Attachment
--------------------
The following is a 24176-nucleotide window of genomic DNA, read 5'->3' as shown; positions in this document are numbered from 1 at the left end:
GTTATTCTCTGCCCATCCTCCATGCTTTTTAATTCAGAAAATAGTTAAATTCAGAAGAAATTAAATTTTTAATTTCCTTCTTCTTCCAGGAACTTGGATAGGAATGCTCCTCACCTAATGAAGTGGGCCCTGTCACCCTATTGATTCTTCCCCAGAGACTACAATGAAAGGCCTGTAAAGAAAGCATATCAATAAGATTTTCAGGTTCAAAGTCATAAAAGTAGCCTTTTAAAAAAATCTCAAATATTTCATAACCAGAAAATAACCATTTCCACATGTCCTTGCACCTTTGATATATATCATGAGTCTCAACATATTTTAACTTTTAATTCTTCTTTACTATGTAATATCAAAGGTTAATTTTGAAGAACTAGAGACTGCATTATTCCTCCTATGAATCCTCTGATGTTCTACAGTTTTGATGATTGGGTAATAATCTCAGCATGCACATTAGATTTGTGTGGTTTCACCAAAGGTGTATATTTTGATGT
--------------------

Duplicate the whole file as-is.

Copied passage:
The following is a 24176-nucleotide window of genomic DNA, read 5'->3' as shown; positions in this document are numbered from 1 at the left end:
GTTATTCTCTGCCCATCCTCCATGCTTTTTAATTCAGAAAATAGTTAAATTCAGAAGAAATTAAATTTTTAATTTCCTTCTTCTTCCAGGAACTTGGATAGGAATGCTCCTCACCTAATGAAGTGGGCCCTGTCACCCTATTGATTCTTCCCCAGAGACTACAATGAAAGGCCTGTAAAGAAAGCATATCAATAAGATTTTCAGGTTCAAAGTCATAAAAGTAGCCTTTTAAAAAAATCTCAAATATTTCATAACCAGAAAATAACCATTTCCACATGTCCTTGCACCTTTGATATATATCATGAGTCTCAACATATTTTAACTTTTAATTCTTCTTTACTATGTAATATCAAAGGTTAATTTTGAAGAACTAGAGACTGCATTATTCCTCCTATGAATCCTCTGATGTTCTACAGTTTTGATGATTGGGTAATAATCTCAGCATGCACATTAGATTTGTGTGGTTTCACCAAAGGTGTATATTTTGATGT